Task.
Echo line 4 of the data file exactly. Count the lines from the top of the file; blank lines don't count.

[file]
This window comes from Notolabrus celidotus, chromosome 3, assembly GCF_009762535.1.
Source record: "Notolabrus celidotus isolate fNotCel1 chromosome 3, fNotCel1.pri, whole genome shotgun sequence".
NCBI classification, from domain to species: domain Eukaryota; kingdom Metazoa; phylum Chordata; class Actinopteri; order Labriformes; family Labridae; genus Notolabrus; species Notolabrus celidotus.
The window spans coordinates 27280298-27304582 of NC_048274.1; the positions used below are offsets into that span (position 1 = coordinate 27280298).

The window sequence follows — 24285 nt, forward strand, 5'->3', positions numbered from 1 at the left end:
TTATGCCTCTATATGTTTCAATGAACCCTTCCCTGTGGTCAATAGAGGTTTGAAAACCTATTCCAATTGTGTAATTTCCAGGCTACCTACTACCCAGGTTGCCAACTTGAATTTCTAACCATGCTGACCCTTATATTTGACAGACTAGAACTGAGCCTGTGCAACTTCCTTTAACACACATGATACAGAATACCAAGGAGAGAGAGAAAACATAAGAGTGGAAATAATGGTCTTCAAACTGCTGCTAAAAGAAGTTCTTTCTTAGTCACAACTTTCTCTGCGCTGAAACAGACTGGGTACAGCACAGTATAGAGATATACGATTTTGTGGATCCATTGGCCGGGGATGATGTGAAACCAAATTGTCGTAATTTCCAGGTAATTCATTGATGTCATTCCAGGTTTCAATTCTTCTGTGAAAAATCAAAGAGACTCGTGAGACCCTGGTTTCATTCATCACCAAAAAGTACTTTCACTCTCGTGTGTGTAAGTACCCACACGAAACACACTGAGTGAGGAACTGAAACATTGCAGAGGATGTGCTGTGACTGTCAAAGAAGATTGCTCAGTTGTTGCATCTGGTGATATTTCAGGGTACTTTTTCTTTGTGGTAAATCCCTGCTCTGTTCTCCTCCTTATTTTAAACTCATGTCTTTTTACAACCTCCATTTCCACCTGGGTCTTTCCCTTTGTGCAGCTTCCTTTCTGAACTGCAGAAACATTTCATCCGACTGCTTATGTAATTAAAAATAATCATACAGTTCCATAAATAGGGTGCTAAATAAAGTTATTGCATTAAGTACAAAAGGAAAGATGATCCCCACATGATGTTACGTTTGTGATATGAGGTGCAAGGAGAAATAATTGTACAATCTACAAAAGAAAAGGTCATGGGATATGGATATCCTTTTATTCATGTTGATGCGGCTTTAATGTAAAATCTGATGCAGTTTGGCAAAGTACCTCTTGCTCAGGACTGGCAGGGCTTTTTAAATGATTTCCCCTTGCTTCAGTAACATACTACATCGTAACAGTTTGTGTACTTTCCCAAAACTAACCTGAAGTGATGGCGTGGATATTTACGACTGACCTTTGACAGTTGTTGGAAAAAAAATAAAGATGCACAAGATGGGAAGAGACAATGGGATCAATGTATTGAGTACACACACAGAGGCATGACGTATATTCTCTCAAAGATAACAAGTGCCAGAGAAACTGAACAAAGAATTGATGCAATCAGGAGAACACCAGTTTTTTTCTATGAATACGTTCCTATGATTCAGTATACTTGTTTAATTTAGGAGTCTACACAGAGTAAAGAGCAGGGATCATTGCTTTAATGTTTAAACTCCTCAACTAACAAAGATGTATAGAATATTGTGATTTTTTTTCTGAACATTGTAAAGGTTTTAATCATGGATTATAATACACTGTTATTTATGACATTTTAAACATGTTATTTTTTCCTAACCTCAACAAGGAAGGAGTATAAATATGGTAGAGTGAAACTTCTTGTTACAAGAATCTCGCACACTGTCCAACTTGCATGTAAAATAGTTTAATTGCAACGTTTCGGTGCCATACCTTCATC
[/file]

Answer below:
The window spans coordinates 27280298-27304582 of NC_048274.1; the positions used below are offsets into that span (position 1 = coordinate 27280298).